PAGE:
Family Law Blog

3 Unexpected Benefits of Prenuptial Agreements

Monday, October 05, 2020

If you've reached the point where you and your partner are considering marriage, it's important to take a step back and really look at the life you want to build together. While the goal of marriage might be to last the rest of one's life, that's not always how things work out. While divorce law can be messy and expensive (not to mention personally draining and stressful), a prenuptial agreement can nip proceedings in the bud.

However, there are additional benefits to a prenuptial agreement beyond the obvious.

1. A Prenuptial Agreement Helps You Test Serious Waters

It's hard talking about serious subjects, even with someone you love. A prenuptial agreement is one of those adult conversations, and how you and your partner react to it can say a lot about how you'll handle other issues in your relationship down the road. Acknowledging that you need to be ready for potentially negative circumstances, from serious injury and job loss to end-of-life planning, is important in a long-term relationship, and a prenuptial agreement is often an indication of how well your relationship handles that stress.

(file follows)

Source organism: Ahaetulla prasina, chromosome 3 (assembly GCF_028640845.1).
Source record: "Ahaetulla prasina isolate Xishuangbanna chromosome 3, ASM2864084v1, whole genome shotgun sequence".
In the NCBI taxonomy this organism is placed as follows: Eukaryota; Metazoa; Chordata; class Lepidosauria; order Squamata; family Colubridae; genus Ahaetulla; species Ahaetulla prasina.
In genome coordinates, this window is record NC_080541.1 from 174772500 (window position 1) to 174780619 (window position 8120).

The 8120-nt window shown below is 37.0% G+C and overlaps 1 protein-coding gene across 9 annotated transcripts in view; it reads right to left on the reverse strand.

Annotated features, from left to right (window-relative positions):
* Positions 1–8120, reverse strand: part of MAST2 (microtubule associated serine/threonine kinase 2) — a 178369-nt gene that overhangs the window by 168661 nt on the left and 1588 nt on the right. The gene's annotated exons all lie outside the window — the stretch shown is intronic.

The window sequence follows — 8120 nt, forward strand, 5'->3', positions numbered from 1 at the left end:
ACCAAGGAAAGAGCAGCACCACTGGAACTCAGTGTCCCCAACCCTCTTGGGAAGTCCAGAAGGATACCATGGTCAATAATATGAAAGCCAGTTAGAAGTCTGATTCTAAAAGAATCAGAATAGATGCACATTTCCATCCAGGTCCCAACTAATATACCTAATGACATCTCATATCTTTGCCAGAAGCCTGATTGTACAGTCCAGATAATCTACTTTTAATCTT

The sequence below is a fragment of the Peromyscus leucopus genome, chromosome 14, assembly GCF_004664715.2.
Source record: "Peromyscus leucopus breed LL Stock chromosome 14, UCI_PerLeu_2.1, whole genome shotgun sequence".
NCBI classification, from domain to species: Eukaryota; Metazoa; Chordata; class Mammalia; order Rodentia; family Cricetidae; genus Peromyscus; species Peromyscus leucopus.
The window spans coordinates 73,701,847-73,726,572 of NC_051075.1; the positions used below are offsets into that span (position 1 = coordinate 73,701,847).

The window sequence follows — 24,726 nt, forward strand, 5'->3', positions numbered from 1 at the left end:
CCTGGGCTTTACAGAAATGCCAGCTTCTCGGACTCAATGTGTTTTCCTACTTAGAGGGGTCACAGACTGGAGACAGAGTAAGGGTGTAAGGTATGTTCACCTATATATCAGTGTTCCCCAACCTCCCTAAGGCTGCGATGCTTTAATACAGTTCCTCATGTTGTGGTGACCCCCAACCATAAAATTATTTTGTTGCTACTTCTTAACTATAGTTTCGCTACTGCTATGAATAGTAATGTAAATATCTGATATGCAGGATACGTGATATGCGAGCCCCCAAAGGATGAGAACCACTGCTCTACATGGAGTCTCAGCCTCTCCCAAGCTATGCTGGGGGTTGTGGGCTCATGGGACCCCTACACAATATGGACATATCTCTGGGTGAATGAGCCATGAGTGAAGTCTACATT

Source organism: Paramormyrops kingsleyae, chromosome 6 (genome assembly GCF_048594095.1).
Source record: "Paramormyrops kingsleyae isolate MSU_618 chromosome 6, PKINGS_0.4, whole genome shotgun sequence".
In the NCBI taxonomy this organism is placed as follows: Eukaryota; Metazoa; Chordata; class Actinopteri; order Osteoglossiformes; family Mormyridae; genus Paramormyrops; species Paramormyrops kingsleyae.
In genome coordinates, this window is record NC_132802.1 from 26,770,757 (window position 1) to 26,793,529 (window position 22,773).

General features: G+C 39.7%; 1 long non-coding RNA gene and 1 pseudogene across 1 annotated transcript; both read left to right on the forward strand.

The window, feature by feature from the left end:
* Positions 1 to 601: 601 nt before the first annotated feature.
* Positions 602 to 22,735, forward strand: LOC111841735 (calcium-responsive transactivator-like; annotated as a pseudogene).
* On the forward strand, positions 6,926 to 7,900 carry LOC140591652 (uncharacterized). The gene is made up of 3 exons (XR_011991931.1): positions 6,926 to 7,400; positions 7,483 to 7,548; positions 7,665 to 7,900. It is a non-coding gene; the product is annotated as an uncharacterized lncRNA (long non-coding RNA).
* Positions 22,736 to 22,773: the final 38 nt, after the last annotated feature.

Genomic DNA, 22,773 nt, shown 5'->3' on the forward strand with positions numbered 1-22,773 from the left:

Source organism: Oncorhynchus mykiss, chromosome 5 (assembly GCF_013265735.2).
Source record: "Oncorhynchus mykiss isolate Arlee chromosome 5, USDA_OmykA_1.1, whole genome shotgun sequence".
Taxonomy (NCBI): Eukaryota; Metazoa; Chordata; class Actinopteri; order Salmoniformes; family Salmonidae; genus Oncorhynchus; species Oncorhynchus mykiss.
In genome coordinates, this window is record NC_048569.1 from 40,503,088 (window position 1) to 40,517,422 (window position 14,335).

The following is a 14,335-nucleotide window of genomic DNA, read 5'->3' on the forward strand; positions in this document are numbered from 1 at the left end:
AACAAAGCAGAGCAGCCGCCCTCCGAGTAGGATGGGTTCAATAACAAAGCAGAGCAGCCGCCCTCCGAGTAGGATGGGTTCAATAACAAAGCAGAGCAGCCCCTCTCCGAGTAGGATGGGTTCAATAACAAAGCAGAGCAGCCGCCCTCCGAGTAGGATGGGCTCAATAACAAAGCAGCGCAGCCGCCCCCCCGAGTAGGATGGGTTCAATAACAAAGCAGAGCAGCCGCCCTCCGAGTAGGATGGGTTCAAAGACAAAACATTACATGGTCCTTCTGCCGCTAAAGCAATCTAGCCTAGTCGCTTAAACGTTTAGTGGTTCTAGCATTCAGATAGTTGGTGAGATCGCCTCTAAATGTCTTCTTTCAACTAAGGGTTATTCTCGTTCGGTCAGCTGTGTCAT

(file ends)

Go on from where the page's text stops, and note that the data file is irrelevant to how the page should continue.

2. It Reduces Overall Stress

Even good relationships can only handle so much stress, and though it might seem counterintuitive, prenuptial agreements actually reduce the overall stress on a relationship. As Davidson Fraese points out, nailing down specifics eliminates that "what if?" feeling, and provides concrete answers for many of the questions about your future. Emergencies are much less scary when you already have a plan, and you know what's going to happen in the event that particular emergency happens.

3. It Keeps Business Ownership Separate (As Well As Finances)